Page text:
Samsung SDI President Jun Young-hyun (left) shows materials used to make lithium-ion batteries to Hungarian Prime Minister Viktor Orban (center) at the company’s new plant in Goed, Hungary, Monday.(Samsung SDI)
Samsung SDI, a leading South Korean battery maker, has completed the construction of a battery plant for electric vehicles in Hungary, looking to expand its presence in Europe and create synergy with other overseas plants, the company said Tuesday.
The new plant is a former production line for plasma display panels, of which Samsung renovated as part of its shift in business strategy. The battery maker plans to use the battery-making plant in Hungary as a base to cater to growing demand for EVs, and produce a synergy effect with its plants in Xian, China, and Ulsan in Korea.
Europe has been leading the global EV market, with governments there encouraging the use of environmentally friendly vehicles to curb greenhouse gas emissions. The market for EV batteries has also been growing quickly, the company said.
Located in Goed, 30 kilometers north of Budapest, the plant is set to start operation in second quarter of 2018. The 330,000-square-meter factory is capable of producing batteries for 50,000 EV units a year. The new plant will save logistics cost for Samsung and also to improve its customer service in Europe, the company said.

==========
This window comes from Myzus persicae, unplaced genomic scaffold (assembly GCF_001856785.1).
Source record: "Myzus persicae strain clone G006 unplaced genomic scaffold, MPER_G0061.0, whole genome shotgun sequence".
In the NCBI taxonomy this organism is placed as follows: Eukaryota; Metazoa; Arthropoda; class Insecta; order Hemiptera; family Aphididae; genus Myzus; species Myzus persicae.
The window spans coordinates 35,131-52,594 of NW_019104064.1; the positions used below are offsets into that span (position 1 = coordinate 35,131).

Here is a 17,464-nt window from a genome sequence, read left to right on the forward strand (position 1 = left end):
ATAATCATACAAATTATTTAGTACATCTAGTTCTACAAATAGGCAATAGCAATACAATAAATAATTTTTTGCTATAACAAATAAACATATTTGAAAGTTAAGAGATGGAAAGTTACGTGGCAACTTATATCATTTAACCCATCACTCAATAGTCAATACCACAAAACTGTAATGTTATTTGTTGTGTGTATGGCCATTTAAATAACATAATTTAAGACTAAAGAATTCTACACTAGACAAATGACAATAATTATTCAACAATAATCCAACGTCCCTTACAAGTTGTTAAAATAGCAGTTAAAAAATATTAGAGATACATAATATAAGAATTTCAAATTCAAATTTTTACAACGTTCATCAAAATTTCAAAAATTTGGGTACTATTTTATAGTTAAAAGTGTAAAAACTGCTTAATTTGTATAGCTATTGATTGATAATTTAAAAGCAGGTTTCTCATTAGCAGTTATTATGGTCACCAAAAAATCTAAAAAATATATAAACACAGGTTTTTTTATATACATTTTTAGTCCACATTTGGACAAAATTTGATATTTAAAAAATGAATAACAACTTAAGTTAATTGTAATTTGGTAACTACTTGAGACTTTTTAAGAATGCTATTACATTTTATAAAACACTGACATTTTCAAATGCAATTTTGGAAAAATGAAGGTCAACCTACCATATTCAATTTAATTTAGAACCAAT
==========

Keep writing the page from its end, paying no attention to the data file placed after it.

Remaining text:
At the ceremony held on Monday, Hungarian Prime Minister Viktor Orban thanked Samsung for investing in Goed and said that the eastern European country has learned that South Korean companies and their brands produce high quality products. The city of Goed wanted Samsung to work with and that the Hungarian government is supportive of Samsung’s business in the city, he added.
The new plant will produce batteries, high in power and efficiency, equipped with the latest technology by Samsung SDI, said Jun Young-hyun, the head of the company.
“For the first time, state-of-the-art technology of Samsung SDI will be applied to batteries to be made in this plant in Hungary,” he said. “Batteries are one of the most important parts supplied to global car makers. I expect the plant to contribute much to the growth of the European electric vehicle market.”
By Cho Chung-un (firstname.lastname@example.org